|Publication number||US7018925 B2|
|Application number||US 10/752,885|
|Publication date||Mar 28, 2006|
|Filing date||Jan 6, 2004|
|Priority date||Jan 6, 2003|
|Also published as||US7402524, US20040266113, US20060084229|
|Publication number||10752885, 752885, US 7018925 B2, US 7018925B2, US-B2-7018925, US7018925 B2, US7018925B2|
|Inventors||Brian K. Kirkpatrick, Rajesh Khamankar, Malcolm J. Bevan, April Gurba, Husam N. Alshareef, Clinton L. Montgomery, Mark H. Somervell|
|Original Assignee||Texas Instruments Incorporated|
|Export Citation||BiBTeX, EndNote, RefMan|
|Patent Citations (9), Referenced by (6), Classifications (35), Legal Events (3)|
|External Links: USPTO, USPTO Assignment, Espacenet|
This application claims the benefit of U.S. Provisional Application Ser. No. 60/438,112 entitled “POST HIGH VOLTAGE GATE OXIDE PATTERN HIGH-VACUUM OUTGAS SURFACE TREATMENT,” to Kirkpatrick, et al., filed on Jan. 6, 2003, which is commonly assigned with the present invention and incorporated herein by reference as if reproduced herein in its entirety.
The present invention is directed, in general, to a method for manufacturing a dual gate integrated circuit and, more specifically, to a method for improving the surface uniformity over a low voltage area using a post high voltage gate dielectric pattern high-vacuum outgas surface treatment that is conducted subsequent to nitridation of a high voltage gate dielectric.
Dual gate integrated circuits having both high voltage (HV) devices, which may also be referred to herein as input/output (I/O) devices, and low voltage (LV), or core, devices have gained wide acceptance and utility in the semiconductor industry since their introduction. In addition, however, there is a great demand for shrinking these semiconductor devices to provide an increased device density on the semiconductor chip and provide chips that are faster and consume less power. In fact, to provide the required device performance, the scaling of the gate dielectric thickness in these devices has now reached below 2.5 nm.
However, simply scaling standard dielectrics while maintaining good process control in this thickness regime is very difficult. Thus, the industry is left with the desire to use thicker films that are correspondingly easier to control to tight limits, while using the existing equipment, and decreasing the electrical dielectric thickness to increase device performance (increase IDS) with less leakage and without degradation to long channel threshold voltages.
To achieve these goals, the industry has turned to the use of high dielectric constant (high-k) materials. One such high-k film that has found popular utility is a plasma nitridated oxide or PNO. In this process, a remote or decoupled nitrogen plasma or other known method for nitridation is used to implant a dielectric with uniformly high doses of nitrogen. The addition of this nitrogen effectively increases the dielectric constant value of the gate dielectric, thus allowing a physically thicker film to be electrically thinner.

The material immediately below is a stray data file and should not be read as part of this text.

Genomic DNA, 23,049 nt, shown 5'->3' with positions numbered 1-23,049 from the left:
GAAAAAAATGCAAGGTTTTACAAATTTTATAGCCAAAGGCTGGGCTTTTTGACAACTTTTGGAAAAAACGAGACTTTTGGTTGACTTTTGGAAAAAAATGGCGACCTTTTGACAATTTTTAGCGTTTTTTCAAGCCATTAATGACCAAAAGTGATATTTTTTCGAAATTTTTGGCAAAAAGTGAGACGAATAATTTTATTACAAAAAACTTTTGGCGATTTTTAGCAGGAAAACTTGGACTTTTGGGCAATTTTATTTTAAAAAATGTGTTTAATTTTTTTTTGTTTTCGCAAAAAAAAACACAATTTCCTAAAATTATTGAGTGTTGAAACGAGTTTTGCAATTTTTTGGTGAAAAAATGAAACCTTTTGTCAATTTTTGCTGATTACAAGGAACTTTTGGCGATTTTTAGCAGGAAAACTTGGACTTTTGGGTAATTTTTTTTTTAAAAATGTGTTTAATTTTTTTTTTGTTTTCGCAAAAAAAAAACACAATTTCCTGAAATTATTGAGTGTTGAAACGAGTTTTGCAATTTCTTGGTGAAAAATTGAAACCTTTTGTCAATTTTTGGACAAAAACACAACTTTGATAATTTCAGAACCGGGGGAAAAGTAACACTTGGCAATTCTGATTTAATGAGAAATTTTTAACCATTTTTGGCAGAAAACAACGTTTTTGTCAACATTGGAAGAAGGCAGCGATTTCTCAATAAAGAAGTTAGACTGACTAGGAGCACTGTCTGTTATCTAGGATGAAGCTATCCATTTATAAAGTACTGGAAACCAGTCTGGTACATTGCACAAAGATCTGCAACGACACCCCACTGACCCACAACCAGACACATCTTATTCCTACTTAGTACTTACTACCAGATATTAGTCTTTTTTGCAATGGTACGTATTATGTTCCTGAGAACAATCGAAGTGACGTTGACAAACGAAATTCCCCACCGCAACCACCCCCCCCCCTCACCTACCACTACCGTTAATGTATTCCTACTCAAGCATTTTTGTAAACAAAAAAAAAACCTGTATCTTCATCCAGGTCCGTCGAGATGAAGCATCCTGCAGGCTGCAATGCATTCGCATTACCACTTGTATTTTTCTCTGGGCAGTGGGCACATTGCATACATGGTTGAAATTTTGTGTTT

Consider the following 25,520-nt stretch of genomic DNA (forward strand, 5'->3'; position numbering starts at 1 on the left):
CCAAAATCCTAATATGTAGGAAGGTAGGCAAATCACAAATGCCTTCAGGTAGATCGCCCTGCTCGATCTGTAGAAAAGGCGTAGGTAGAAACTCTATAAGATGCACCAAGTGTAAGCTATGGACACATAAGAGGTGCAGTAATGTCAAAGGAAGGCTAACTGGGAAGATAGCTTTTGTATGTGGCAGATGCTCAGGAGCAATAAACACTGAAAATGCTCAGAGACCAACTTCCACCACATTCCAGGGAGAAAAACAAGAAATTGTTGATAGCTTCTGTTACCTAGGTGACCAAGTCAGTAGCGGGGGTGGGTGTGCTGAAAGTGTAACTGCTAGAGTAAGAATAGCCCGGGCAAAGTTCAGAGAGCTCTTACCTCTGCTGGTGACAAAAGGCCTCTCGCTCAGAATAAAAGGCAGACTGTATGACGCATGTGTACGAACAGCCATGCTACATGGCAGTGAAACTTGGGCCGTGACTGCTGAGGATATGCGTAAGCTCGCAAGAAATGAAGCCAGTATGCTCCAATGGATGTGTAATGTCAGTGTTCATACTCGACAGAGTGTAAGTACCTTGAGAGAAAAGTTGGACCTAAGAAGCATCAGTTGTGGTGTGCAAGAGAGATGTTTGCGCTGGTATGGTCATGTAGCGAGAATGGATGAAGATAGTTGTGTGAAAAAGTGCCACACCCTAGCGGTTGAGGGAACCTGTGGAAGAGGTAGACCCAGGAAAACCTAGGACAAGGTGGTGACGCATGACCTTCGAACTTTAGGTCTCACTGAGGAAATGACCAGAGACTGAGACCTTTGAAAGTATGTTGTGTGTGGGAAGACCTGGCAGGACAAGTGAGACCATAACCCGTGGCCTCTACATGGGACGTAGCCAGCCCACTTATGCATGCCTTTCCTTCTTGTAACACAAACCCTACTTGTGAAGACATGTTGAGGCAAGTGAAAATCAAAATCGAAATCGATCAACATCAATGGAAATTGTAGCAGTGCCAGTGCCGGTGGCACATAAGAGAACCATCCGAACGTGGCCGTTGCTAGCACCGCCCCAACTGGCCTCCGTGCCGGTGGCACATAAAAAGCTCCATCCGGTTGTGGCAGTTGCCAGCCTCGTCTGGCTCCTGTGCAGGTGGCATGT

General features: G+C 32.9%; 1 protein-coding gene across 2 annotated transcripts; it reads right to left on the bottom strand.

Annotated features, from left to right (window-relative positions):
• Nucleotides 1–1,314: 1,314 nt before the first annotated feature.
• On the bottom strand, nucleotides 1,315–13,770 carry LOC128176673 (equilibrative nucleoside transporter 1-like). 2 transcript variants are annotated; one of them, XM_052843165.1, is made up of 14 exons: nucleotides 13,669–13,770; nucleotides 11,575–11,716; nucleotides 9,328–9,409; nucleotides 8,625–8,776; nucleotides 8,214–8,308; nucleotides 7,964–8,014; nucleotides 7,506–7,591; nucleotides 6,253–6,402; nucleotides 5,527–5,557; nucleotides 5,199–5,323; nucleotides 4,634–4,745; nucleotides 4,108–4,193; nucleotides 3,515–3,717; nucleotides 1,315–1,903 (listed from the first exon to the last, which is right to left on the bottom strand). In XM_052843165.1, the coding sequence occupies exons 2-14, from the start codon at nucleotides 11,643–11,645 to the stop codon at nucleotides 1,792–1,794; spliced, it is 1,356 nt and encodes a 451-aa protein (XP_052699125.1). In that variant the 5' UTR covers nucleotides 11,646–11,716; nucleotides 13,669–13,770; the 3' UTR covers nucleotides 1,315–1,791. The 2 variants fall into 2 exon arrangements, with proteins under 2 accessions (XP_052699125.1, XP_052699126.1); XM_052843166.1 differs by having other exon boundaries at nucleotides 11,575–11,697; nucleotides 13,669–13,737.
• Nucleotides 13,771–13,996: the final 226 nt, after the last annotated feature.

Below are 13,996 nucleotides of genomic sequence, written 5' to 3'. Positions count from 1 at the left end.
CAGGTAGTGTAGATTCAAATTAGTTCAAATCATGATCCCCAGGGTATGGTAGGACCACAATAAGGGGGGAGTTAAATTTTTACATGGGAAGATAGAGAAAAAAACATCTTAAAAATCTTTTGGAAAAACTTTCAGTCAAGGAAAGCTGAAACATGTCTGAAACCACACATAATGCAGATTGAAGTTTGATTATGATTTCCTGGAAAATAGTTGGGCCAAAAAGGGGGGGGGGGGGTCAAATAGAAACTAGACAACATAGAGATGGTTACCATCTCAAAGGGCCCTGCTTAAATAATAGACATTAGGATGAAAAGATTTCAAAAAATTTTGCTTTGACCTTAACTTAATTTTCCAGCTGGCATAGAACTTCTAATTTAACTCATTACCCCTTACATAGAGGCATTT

Initially, these plasma nitridation processes were used for the LV device due to the fact that its gate dielectric thickness was thinner than the gate dielectric of the HV device. Thus, a high-k material for the HV devices was not required because the overall scale of the integrated circuit had not reached the point that required the use of such a material in the I/O area. As such, plasma nitridation was not used on the high voltage area, but with the advent of less than 2.5 nm HV devices, nitridation of the HV region is now highly desirable for a fully robust device.
Unfortunately, however, the industry has been experiencing problems when both the HV gate dielectric and LV gate dielectric are nitridated. More specifically, the industry has begun to notice a roughing of the underlying base silicon in the LV device area.
Accordingly, what is needed in the art is a method of manufacturing an integrated circuit that does not produce a roughened silicon surface when subjected to a dual plasma nitridation process.
To address the above-discussed deficiencies of the prior art, the present invention provides a method for fabricating a dual gate semiconductor device. In one embodiment, the method comprises forming a nitridated, high voltage gate dielectric layer over a semiconductor substrate, patterning a photoresist over the nitridated, high voltage gate dielectric layer to expose the nitridated, high voltage dielectric within a low voltage region, wherein the patterning leaves an accelerant residue on the exposed nitridated, high voltage gate dielectric layer, and subjecting the exposed nitridated, high voltage dielectric to a high vacuum to remove the accelerant residue.
In another embodiment, the present invention provides a method for manufacturing a dual gate integrated circuit. In this embodiment, the method includes forming a nitridated, high voltage gate dielectric layer over a semiconductor substrate, patterning a photoresist over the nitridated, high voltage gate dielectric layer to expose the nitridated, high voltage dielectric within a low voltage region, the patterning leaving an accelerant residue on the exposed nitridated, high voltage gate dielectric layer, and subjecting the exposed nitridated, high voltage dielectric to a high vacuum to remove the accelerant residue.